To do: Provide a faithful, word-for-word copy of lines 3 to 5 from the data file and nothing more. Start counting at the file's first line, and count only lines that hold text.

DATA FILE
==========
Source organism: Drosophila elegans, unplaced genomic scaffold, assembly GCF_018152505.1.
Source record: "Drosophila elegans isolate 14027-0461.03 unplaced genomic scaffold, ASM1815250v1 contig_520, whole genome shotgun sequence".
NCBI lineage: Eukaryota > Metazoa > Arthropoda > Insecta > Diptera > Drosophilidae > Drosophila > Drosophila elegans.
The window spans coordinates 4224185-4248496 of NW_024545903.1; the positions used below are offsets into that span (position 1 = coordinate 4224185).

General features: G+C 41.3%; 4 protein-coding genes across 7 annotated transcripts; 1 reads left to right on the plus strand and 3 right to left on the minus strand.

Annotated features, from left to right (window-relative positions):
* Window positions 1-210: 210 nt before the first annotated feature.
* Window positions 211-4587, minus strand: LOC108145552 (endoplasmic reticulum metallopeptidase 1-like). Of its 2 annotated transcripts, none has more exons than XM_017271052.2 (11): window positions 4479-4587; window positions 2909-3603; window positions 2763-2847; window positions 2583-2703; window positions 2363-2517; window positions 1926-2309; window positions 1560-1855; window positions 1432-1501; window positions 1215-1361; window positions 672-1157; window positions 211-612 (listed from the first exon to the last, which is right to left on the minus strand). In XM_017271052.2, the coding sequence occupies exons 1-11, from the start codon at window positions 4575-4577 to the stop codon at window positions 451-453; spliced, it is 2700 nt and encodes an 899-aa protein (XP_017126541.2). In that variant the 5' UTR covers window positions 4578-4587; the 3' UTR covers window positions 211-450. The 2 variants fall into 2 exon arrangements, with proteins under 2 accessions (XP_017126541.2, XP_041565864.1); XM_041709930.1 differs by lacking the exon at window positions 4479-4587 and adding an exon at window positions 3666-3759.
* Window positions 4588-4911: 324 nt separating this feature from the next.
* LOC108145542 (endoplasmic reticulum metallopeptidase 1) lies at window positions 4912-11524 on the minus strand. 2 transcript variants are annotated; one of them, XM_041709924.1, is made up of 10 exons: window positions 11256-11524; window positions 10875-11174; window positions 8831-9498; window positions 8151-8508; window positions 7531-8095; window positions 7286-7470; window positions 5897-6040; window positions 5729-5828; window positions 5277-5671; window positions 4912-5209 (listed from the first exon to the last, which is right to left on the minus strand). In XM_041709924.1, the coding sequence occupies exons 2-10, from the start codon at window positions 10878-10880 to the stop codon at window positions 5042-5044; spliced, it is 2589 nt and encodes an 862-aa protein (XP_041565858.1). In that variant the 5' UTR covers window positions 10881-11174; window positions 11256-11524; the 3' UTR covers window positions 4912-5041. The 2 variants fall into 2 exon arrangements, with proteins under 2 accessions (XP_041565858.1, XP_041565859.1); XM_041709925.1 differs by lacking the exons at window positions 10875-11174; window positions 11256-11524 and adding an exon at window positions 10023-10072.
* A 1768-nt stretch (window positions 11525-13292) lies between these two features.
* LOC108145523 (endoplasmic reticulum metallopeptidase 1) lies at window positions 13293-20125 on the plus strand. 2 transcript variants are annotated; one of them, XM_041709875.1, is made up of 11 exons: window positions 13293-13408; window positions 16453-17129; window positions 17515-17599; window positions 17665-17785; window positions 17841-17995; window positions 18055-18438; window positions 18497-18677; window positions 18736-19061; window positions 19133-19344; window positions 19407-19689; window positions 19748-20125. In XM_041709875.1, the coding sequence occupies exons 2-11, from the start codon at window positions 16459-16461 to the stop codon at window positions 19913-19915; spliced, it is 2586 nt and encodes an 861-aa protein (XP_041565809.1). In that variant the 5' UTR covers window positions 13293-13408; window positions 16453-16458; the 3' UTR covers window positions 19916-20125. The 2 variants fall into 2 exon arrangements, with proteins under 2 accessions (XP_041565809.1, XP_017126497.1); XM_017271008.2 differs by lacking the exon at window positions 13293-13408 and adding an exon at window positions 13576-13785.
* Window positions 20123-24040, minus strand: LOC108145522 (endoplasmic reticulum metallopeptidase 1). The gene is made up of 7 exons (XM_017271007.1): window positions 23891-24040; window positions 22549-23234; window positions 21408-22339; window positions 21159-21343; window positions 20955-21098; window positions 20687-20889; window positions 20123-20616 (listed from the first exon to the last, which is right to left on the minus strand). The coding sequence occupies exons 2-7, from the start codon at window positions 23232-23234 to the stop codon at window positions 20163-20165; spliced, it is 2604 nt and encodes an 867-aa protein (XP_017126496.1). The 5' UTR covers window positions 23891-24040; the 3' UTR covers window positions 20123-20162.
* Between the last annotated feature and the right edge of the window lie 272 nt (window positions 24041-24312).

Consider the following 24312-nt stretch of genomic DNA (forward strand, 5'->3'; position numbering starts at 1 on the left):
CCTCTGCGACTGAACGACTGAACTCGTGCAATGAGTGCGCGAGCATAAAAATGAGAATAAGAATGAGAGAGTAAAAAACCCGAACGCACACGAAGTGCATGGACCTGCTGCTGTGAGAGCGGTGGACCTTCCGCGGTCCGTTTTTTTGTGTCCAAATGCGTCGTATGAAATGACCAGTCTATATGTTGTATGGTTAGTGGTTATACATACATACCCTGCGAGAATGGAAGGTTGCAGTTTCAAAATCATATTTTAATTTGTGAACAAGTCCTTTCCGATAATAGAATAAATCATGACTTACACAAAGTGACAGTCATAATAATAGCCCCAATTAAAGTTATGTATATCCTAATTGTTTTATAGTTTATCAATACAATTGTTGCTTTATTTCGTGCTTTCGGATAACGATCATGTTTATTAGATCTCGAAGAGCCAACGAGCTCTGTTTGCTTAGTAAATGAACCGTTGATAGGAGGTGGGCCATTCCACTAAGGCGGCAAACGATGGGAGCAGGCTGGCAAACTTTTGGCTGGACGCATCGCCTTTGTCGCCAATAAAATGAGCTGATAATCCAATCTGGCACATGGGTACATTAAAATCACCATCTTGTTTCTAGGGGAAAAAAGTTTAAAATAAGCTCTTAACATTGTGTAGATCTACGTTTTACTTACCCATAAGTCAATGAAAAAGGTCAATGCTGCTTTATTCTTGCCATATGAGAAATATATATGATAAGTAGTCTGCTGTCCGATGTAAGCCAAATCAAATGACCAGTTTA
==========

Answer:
NCBI lineage: Eukaryota > Metazoa > Arthropoda > Insecta > Diptera > Drosophilidae > Drosophila > Drosophila elegans.
The window spans coordinates 4224185-4248496 of NW_024545903.1; the positions used below are offsets into that span (position 1 = coordinate 4224185).

General features: G+C 41.3%; 4 protein-coding genes across 7 annotated transcripts; 1 reads left to right on the plus strand and 3 right to left on the minus strand.